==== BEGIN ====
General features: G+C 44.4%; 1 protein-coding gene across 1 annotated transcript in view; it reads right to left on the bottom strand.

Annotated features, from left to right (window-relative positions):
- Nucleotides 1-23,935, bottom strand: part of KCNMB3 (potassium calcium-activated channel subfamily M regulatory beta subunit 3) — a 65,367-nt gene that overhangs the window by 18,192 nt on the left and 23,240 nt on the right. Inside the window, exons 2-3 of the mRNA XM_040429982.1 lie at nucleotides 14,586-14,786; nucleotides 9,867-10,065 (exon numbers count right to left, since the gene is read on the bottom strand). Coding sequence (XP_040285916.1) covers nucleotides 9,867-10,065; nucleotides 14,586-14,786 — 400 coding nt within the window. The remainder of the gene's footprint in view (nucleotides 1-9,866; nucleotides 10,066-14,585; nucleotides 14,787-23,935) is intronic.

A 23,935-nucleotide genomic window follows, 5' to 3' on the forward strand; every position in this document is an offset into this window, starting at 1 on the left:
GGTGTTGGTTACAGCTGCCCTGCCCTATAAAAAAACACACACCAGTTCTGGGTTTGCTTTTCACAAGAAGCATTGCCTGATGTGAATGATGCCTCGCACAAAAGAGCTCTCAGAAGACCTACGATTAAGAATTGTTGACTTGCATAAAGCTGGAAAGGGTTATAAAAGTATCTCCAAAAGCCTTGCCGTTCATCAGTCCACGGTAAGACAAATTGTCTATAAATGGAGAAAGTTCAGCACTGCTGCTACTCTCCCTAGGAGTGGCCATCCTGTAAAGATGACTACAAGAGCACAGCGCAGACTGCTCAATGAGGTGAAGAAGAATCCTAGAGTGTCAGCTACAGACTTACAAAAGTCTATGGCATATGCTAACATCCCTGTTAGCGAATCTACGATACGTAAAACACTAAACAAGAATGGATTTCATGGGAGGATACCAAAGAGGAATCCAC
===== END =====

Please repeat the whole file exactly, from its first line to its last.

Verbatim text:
General features: G+C 44.4%; 1 protein-coding gene across 1 annotated transcript in view; it reads right to left on the bottom strand.

Annotated features, from left to right (window-relative positions):
- Nucleotides 1-23,935, bottom strand: part of KCNMB3 (potassium calcium-activated channel subfamily M regulatory beta subunit 3) — a 65,367-nt gene that overhangs the window by 18,192 nt on the left and 23,240 nt on the right. Inside the window, exons 2-3 of the mRNA XM_040429982.1 lie at nucleotides 14,586-14,786; nucleotides 9,867-10,065 (exon numbers count right to left, since the gene is read on the bottom strand). Coding sequence (XP_040285916.1) covers nucleotides 9,867-10,065; nucleotides 14,586-14,786 — 400 coding nt within the window. The remainder of the gene's footprint in view (nucleotides 1-9,866; nucleotides 10,066-14,585; nucleotides 14,787-23,935) is intronic.

A 23,935-nucleotide genomic window follows, 5' to 3' on the forward strand; every position in this document is an offset into this window, starting at 1 on the left:
GGTGTTGGTTACAGCTGCCCTGCCCTATAAAAAAACACACACCAGTTCTGGGTTTGCTTTTCACAAGAAGCATTGCCTGATGTGAATGATGCCTCGCACAAAAGAGCTCTCAGAAGACCTACGATTAAGAATTGTTGACTTGCATAAAGCTGGAAAGGGTTATAAAAGTATCTCCAAAAGCCTTGCCGTTCATCAGTCCACGGTAAGACAAATTGTCTATAAATGGAGAAAGTTCAGCACTGCTGCTACTCTCCCTAGGAGTGGCCATCCTGTAAAGATGACTACAAGAGCACAGCGCAGACTGCTCAATGAGGTGAAGAAGAATCCTAGAGTGTCAGCTACAGACTTACAAAAGTCTATGGCATATGCTAACATCCCTGTTAGCGAATCTACGATACGTAAAACACTAAACAAGAATGGATTTCATGGGAGGATACCAAAGAGGAATCCAC